During this time, reflect on the race itself. Focus on your achievements, not the lack of them. Focus on the highlights of the race and happy moments you experienced during the run. Think of how far you came, and what your reasons were for not finishing. Could the DNF have been prevented? Were you overtrained or undertrained? Did you experience an injury or did you save yourself from a massive injury by not continuing?

If you feel up to it, discuss this with a loved one or write down your findings. Reflecting on previous post-mortems will be invaluable in future race approaches. Maybe you choose to share your experience on social media or even a public blog. You may be surprised how sharing can help you heal. Also, you are perhaps your own worst critic. Hearing from others how they admire your efforts may have you rethink your ‘lack of success’.

Just because loved ones aren’t runners doesn’t mean they won’t understand. Everyone have goals and dreams that aren’t always fulfilled (the first or second time around). Sharing your experience may mean the world to someone else.

How to deal with a DNF


In the weeks after the race, focus on resting and recovering completely. After not reaching a goal, we have the inclination to immediately want to go back out to try and prove that we have what it takes. This is the best recipe for injury or eventual loss of interest. Give yourself time to heal properly, both physically and emotionally. When you feel ready to return to training do so gently and cognisant of the stress that you put your body through for the last race.


Rethink and redefine your reasons for running and why you entered that specific race. Do you still love running for all the right reasons? Do you have moments during a run when you feel happy and boundless as a puppy on the loose? Or is it perhaps time to make adjustments in your approach to running, training or racing? Consider the place running occupies in your life. Are you willing to sacrifice more to train harder or longer, or should you focus on different types of races? If possible, talk to an expert in the field. Ultimately just be sure to follow your own heart and not the (sometimes ill) advise from someone that is not in your shoes.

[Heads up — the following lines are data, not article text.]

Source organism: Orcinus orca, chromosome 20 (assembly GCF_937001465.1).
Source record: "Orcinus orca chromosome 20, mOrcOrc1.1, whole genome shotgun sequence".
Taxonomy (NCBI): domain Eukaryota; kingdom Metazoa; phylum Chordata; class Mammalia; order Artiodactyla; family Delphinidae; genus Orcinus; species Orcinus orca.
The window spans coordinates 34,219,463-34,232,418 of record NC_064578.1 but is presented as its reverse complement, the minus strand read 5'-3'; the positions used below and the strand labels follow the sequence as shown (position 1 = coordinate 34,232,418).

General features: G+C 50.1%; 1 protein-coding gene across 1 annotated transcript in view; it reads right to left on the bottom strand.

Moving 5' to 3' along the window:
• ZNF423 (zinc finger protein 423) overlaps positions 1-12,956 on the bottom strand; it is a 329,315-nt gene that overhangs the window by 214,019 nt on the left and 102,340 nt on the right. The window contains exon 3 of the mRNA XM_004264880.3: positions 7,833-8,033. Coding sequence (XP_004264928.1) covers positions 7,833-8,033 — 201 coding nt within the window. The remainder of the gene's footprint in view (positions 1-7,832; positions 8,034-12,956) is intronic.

After all the retrospection and introspection is completed and filed in the Beautiful Life Experience folder, it is time to refocus. Running should be fun, otherwise there is no point. Pick or reaffirm a running goal that suits and defines YOU and no one else. Write it down and stand by it. Do you want to give that unfinished race another go? Then sign up as soon as possible. Want to never set foot on it again? Then make your peace and move on. After all, it is just a race and really no matter of life and death.

Robert F. Kennedy said “Only those who dare to fail greatly can ever achieve greatly”. Success can never be as sweet if you haven’t tasted failure. You can’t save yourself from life. Put yourself out there and let life mark you. It may be beautiful and ugly and lovely and brutal. But it will always, always be worth it.